Setting sail in May of 1798, the army arrived in Egypt in early July, and Kléber took part in the assault of Alexandria where he was wounded by a ball to the face. Given command of the province of Alexandria, in September he turned over his command to General Manscourt and demanded to return to France, citing ill health. Despite such requests, he rejoined the headquarters in Cairo that October, and then in January he retook command of his division, leading it on the expedition to Syria.

February of 1799 saw Kléber leading his troops into action at the fort of El-Arisch and battling the enemy at Gaza. After marching to Jaffa and taking part in the siege, he then marched to Acre and took part in that siege before being sidetracked elsewhere. In March his troops occupied Caiffa at the foot of Mount Carmel, and then in April they battled the Army of the Pasha of Damascus before rejoining Junot’s troops at Nazareth and winning at Chagarah. On April 15th, his troops were victorious at the Battle of Mount Tabor , finally routing the Pasha of Damascus’ troops.

Returning to the Siege of Acre, when General Bonaparte decided to abandon the siege Kléber’s division took up the rear guard during the retreat. That June Kléber was named governor of the provinces of Damiette and Mansourah. Two months later in August he brought his troops to assist in the Battle of Abukir, but they arrived too late to take part in the fighting.

Commander of Egypt

When General Napoleon Bonaparte took a select few and returned to France, he left Kléber in charge of the army. Napoleon thought highly of Kléber, saying there was no sight so splendid as watching Kléber go into battle, and likened him to the god of war, Mars.1 Kléber, who had been unaware of Napoleon’s intentions, cursed Napoleon and would sometimes draw cartoons mocking his former commander, but nonetheless he set about strengthening the French presence in Egypt. Desiring to evacuate Egypt, he negotiated an armistice with British Admiral Sidney Smith allowing the French to receive safe passage back to France. Unfortunately for all involved, the British government refused to ratify the treaty, infuriating the French.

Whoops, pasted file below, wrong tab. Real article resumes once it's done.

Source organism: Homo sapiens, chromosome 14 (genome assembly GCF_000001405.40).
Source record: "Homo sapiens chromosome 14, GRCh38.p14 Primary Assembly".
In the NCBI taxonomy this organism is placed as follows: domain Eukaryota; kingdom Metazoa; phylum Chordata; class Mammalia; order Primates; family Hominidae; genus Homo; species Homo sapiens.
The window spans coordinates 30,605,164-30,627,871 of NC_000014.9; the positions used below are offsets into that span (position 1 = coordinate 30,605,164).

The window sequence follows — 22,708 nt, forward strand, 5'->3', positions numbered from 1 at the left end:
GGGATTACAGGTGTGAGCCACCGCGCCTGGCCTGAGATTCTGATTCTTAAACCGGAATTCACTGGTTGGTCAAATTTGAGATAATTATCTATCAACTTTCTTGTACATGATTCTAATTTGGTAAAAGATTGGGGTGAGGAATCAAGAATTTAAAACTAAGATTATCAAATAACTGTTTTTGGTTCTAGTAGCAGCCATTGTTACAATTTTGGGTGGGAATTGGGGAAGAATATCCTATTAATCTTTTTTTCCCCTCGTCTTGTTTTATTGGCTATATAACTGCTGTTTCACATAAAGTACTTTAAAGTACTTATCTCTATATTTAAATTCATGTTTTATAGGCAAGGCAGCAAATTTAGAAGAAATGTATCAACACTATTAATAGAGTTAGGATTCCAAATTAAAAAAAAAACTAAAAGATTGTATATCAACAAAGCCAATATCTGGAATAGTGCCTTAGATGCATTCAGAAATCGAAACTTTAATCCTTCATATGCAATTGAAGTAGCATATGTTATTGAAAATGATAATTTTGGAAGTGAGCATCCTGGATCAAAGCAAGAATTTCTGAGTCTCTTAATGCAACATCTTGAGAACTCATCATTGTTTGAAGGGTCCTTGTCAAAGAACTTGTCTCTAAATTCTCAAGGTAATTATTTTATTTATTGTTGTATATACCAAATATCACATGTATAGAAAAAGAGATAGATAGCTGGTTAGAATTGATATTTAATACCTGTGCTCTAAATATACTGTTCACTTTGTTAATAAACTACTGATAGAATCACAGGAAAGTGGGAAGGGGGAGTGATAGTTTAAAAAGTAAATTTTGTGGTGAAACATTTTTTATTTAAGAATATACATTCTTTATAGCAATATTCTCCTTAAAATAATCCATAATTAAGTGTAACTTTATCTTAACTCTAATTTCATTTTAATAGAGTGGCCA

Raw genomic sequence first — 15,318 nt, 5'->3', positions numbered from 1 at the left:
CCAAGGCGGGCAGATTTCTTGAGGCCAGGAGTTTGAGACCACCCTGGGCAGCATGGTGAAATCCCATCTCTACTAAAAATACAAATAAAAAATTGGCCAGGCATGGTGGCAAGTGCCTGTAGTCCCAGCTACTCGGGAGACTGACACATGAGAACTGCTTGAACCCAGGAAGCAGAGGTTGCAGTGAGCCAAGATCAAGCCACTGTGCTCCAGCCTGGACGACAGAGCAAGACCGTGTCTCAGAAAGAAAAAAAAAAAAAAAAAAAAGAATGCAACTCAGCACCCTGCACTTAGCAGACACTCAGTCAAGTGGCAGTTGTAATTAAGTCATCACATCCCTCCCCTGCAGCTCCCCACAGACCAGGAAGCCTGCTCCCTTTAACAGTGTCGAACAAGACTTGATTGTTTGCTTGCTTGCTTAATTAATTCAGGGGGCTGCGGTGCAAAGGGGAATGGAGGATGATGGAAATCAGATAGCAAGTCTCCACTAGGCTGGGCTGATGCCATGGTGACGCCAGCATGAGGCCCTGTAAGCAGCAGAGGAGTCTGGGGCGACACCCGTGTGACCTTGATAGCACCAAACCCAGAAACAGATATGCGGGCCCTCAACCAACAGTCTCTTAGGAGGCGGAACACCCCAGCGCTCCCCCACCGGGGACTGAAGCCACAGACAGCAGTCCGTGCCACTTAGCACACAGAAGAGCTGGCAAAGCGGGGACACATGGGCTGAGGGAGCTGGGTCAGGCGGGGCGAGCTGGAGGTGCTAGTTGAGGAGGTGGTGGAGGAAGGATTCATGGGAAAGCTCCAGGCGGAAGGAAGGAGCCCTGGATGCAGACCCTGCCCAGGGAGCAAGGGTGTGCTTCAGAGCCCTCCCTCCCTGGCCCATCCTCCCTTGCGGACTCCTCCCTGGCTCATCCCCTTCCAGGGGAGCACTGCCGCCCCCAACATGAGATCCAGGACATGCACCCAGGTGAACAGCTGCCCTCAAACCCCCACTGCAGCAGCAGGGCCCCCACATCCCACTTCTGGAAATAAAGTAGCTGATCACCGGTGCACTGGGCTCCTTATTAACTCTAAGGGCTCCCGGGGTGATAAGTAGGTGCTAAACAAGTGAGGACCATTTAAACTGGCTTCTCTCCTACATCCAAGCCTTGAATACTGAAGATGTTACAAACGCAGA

Kléber immediately set out to push the matter, for in March he led the Army of the Orient against the Turks invading Egypt and destroyed them at the Battle of Héliopolis. He continued to defeat the Turks, over the next days retaking Belbeis, winning at Korain, and seizing the camp of Salahieh. In the meantime Cairo had risen in revolt, and Kléber’s men besieged it while he also worked the diplomatic channels, allying with former enemy Murad Bey. Unable to receive reinforcements, he also contacted Abyssinian slave traders and purchased hundreds of young black men and then freed them and trained them as French soldiers.2

After retaking Cairo, Kléber began to devote his energy to reorganizing the administration of Egypt. On June 14th he and his chief of staff General Damas were in Cairo for lunch. As they walked through a garden, a fanatic young Muslim student named Soleyman-el-Halepi surprised them and stabbed Kléber six times with a dagger. Kléber died a short time later, on the same day as General Desaix’s death on the other side of the Mediterranean Sea at the Battle of Marengo. His assassin was quickly captured and publicly executed.

Kléber’s successor in Egypt, General Menou, was not as capable of a commander and he was unable to lead or successfully negotiate the French out of defeat at the hands of the British the next year. After the French surrender of Cairo in 1801, General Belliard escorted Kléber’s remains back to France.


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Updated June 2016

© Nathan D. Jensen